The company has set up an assembly unit in Bengaluru to put together the iPhone SE. It has begun to work with iOS app developers, set up a team to look into Apple Maps, and asked for tax exemptions for itself and its suppliers to start manufacturing phones here
India is thus increasingly the big hope for Apple, it seems. The latest report of the global advisory firm International Data Corporation’s (IDC) shows just how rapidly the Indian smartphone market is growing. Shipments in the third quarter reached a record high of 39 million units, up 40 per cent over the previous quarter. This consists of the Diwali period when sales tend to spike. But even when compared to the same period last year, the growth was a substantial 21 per cent. Indian sales account, for the first time, 10 per cent of the world’s smartphone volumes. “Apple right now needs India more than India needs Apple,” says Navkendar Singh, a senior analyst at the global advisory firm IDC’s India office, Apple’s progress here is under Cupertino’s watch. Tim Cook mentioned the expansion at a recent earnings call, when he said, “Revenue from emerging markets outside of greater China was up 40 per cent, with great momentum in India, where revenue doubled year over year.” According to Canalys, Apple shipped more than 900,000 units here in the third quarter this year, more than double the number in the same period last year.
Despite those upbeat figures, Apple’s share of the Indian market in unit terms is still small. According to IDC, Apple accounts for only two of every 100 smartphones sold. Tarun Pathak, an analyst with Counterpoint Research, also points out that it’s Apple’s older generation phones that sell most in India.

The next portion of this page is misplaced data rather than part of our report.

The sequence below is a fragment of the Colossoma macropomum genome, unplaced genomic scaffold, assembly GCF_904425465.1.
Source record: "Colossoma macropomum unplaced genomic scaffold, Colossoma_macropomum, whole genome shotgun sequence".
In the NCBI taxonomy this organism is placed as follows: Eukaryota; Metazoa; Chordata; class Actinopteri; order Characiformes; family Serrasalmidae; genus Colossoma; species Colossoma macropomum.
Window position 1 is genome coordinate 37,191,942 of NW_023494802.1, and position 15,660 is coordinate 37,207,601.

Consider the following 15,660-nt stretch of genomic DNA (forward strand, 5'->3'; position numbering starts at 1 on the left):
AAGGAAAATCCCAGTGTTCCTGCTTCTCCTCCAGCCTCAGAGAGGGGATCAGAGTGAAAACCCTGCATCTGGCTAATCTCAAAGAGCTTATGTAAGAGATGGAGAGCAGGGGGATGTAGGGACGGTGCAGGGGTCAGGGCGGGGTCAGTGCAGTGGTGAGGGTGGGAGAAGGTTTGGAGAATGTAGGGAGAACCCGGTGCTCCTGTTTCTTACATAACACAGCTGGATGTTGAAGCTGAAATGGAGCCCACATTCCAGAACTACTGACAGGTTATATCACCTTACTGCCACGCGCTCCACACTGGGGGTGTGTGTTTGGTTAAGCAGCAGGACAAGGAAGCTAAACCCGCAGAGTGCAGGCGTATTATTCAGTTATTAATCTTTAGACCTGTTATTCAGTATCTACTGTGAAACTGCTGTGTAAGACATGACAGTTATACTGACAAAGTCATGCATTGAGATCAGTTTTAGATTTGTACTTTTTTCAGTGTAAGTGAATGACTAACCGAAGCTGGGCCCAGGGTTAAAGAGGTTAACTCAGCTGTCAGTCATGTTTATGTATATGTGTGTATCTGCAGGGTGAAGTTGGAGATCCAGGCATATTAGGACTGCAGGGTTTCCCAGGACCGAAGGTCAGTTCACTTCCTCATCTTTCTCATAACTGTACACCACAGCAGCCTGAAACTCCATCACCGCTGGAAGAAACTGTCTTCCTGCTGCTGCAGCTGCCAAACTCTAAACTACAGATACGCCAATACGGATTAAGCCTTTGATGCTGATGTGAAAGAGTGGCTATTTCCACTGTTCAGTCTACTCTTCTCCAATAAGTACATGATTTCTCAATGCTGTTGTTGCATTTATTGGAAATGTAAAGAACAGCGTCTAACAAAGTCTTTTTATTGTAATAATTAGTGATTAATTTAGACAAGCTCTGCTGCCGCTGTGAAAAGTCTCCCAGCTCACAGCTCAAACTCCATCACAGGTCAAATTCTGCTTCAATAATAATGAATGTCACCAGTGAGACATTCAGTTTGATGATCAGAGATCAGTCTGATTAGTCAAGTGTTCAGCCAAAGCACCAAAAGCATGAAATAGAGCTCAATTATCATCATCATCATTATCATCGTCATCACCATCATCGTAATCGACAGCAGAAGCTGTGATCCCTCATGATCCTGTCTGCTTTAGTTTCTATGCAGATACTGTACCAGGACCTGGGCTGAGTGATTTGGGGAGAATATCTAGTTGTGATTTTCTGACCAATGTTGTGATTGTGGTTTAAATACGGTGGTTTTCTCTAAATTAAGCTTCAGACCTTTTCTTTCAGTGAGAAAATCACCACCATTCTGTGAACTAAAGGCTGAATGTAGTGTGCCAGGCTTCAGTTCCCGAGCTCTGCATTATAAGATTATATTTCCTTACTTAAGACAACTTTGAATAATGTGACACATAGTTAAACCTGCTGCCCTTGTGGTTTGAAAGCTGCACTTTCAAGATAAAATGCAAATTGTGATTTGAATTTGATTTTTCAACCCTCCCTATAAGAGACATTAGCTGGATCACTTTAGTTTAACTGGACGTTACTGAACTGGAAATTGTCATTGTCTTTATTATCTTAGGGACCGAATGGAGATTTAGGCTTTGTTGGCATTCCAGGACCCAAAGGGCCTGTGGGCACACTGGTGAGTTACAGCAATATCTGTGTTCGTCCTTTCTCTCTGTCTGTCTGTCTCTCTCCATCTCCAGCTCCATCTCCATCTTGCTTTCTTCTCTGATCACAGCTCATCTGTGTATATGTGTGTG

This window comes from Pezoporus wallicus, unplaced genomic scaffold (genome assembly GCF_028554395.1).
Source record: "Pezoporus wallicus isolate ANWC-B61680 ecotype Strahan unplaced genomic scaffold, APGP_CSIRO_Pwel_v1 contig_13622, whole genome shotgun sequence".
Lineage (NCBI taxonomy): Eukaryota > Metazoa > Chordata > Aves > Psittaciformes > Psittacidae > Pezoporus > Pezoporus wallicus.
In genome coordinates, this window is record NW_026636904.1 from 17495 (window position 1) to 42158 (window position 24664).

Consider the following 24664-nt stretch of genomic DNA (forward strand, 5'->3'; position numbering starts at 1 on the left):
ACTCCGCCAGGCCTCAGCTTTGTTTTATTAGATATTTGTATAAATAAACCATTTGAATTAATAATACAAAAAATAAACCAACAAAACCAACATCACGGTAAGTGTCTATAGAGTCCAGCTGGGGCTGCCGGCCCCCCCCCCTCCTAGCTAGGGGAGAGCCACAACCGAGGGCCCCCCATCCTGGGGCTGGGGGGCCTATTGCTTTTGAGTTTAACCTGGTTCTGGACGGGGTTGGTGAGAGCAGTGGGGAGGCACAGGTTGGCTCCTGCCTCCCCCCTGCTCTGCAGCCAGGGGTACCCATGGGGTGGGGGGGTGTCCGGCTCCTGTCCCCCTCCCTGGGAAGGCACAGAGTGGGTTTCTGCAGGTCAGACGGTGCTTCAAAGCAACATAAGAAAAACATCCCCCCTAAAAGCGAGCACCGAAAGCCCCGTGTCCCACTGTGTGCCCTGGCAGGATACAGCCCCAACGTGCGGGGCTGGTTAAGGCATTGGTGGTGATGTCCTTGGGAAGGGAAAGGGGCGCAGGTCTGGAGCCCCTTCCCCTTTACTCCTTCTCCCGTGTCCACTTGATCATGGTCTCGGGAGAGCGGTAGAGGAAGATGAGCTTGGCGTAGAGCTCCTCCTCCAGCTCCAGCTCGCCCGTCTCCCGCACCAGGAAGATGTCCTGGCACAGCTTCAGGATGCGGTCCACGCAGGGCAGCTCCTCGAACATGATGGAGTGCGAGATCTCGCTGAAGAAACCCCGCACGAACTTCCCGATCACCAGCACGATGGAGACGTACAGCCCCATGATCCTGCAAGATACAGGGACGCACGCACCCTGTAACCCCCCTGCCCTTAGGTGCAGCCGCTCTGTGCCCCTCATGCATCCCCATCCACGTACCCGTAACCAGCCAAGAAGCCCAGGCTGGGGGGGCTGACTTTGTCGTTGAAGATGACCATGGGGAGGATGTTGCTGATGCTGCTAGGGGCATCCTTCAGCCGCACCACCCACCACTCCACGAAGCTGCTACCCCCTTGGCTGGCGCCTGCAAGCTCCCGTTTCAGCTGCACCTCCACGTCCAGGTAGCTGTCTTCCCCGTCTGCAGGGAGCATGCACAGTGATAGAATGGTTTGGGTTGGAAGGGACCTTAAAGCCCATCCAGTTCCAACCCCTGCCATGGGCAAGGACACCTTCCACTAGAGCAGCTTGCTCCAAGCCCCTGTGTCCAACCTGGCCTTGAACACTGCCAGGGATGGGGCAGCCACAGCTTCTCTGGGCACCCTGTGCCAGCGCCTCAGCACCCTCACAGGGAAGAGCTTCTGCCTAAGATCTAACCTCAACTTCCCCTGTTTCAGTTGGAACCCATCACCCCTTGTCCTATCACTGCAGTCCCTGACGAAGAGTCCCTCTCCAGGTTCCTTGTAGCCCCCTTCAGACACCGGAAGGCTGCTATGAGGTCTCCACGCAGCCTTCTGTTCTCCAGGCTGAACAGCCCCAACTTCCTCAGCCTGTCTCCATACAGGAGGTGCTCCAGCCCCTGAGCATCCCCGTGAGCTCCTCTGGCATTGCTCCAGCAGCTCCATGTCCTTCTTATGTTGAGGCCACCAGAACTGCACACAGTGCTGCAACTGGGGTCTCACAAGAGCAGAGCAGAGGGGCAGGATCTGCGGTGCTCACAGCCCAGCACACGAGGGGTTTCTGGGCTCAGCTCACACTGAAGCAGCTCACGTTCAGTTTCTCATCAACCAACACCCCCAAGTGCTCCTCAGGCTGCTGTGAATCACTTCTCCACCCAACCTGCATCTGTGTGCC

But if one were to look only at the premium segment, which according to Navkendar should comprise of phones that cost at least between Rs 40,000 and Rs 43,000, “Apple and Samsung are the leaders here, and they are neck and neck.” According to Pathak, this premium category, although likely to be small, is expanding its share of the pie. In India’s smartphone market, people are constantly moving up the value escalator. Millions may be getting in for the first time with a cheap Android phone, but those on this slot before them would buy a fancier Android phone, even as those who had one go for an even more desirable device, with the iPhone right on top. “Whatever may be its market share, the iPhone is the dream phone here,” Pathak says. “It is an aspirational product. You ask 10 college kids randomly what phone they want, and nine out of l0 will say ‘the iPhone’, even if they may not be able to afford it.”
The biggest challenge Apple will face in India, according to analysts, is expanding its reseller base and strengthening distribution channels. “To grow, Apple will need to identify and target tier 2 and 3 cities. There is a large aspirational consumer group in these markets. And Apple will have to find a way of reaching these markets too,” Pathak says. “Also, a lot of smartphone sales in India, especially in smaller towns and cities, happens offline. So expanding distribution there will be crucial.”